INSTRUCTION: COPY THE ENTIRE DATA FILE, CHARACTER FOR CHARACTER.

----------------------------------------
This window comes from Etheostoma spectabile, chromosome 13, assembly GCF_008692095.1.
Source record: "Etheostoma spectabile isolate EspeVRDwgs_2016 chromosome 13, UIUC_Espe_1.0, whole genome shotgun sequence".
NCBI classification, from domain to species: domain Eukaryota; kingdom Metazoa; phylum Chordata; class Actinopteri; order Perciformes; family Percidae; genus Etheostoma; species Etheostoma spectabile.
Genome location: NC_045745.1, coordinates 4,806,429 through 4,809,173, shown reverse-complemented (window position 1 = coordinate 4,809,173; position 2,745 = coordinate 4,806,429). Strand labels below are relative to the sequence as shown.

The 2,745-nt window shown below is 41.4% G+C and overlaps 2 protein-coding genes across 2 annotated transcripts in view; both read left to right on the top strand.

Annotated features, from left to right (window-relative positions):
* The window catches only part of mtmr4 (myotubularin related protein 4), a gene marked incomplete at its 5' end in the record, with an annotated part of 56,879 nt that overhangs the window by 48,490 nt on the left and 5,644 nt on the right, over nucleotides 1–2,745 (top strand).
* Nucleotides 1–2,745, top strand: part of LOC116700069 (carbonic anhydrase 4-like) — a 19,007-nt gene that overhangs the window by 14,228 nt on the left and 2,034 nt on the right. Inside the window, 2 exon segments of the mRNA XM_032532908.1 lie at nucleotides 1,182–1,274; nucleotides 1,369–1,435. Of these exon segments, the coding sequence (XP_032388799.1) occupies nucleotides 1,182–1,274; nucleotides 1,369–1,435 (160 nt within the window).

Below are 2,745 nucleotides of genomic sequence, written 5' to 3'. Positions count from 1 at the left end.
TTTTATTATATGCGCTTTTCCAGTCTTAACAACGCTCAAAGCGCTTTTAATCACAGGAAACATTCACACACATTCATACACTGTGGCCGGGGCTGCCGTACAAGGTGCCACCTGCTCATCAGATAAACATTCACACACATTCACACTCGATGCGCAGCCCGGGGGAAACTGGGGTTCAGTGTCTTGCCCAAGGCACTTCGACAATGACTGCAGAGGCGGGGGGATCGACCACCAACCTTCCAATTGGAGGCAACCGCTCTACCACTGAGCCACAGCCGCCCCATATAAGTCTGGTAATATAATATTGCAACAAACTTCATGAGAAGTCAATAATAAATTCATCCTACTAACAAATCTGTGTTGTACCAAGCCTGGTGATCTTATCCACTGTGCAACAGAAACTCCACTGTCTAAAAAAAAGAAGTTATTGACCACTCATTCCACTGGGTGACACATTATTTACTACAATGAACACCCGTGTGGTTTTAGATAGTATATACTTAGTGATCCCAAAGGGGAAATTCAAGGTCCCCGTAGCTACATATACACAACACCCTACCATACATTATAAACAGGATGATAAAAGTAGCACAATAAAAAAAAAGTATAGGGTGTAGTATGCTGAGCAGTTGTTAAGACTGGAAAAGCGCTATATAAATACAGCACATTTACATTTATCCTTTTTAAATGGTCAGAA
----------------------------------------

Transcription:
This window comes from Etheostoma spectabile, chromosome 13, assembly GCF_008692095.1.
Source record: "Etheostoma spectabile isolate EspeVRDwgs_2016 chromosome 13, UIUC_Espe_1.0, whole genome shotgun sequence".
NCBI classification, from domain to species: domain Eukaryota; kingdom Metazoa; phylum Chordata; class Actinopteri; order Perciformes; family Percidae; genus Etheostoma; species Etheostoma spectabile.
Genome location: NC_045745.1, coordinates 4,806,429 through 4,809,173, shown reverse-complemented (window position 1 = coordinate 4,809,173; position 2,745 = coordinate 4,806,429). Strand labels below are relative to the sequence as shown.

The 2,745-nt window shown below is 41.4% G+C and overlaps 2 protein-coding genes across 2 annotated transcripts in view; both read left to right on the top strand.

Annotated features, from left to right (window-relative positions):
* The window catches only part of mtmr4 (myotubularin related protein 4), a gene marked incomplete at its 5' end in the record, with an annotated part of 56,879 nt that overhangs the window by 48,490 nt on the left and 5,644 nt on the right, over nucleotides 1–2,745 (top strand).
* Nucleotides 1–2,745, top strand: part of LOC116700069 (carbonic anhydrase 4-like) — a 19,007-nt gene that overhangs the window by 14,228 nt on the left and 2,034 nt on the right. Inside the window, 2 exon segments of the mRNA XM_032532908.1 lie at nucleotides 1,182–1,274; nucleotides 1,369–1,435. Of these exon segments, the coding sequence (XP_032388799.1) occupies nucleotides 1,182–1,274; nucleotides 1,369–1,435 (160 nt within the window).

Below are 2,745 nucleotides of genomic sequence, written 5' to 3'. Positions count from 1 at the left end.
TTTTATTATATGCGCTTTTCCAGTCTTAACAACGCTCAAAGCGCTTTTAATCACAGGAAACATTCACACACATTCATACACTGTGGCCGGGGCTGCCGTACAAGGTGCCACCTGCTCATCAGATAAACATTCACACACATTCACACTCGATGCGCAGCCCGGGGGAAACTGGGGTTCAGTGTCTTGCCCAAGGCACTTCGACAATGACTGCAGAGGCGGGGGGATCGACCACCAACCTTCCAATTGGAGGCAACCGCTCTACCACTGAGCCACAGCCGCCCCATATAAGTCTGGTAATATAATATTGCAACAAACTTCATGAGAAGTCAATAATAAATTCATCCTACTAACAAATCTGTGTTGTACCAAGCCTGGTGATCTTATCCACTGTGCAACAGAAACTCCACTGTCTAAAAAAAAGAAGTTATTGACCACTCATTCCACTGGGTGACACATTATTTACTACAATGAACACCCGTGTGGTTTTAGATAGTATATACTTAGTGATCCCAAAGGGGAAATTCAAGGTCCCCGTAGCTACATATACACAACACCCTACCATACATTATAAACAGGATGATAAAAGTAGCACAATAAAAAAAAAGTATAGGGTGTAGTATGCTGAGCAGTTGTTAAGACTGGAAAAGCGCTATATAAATACAGCACATTTACATTTATCCTTTTTAAATGGTCAGAA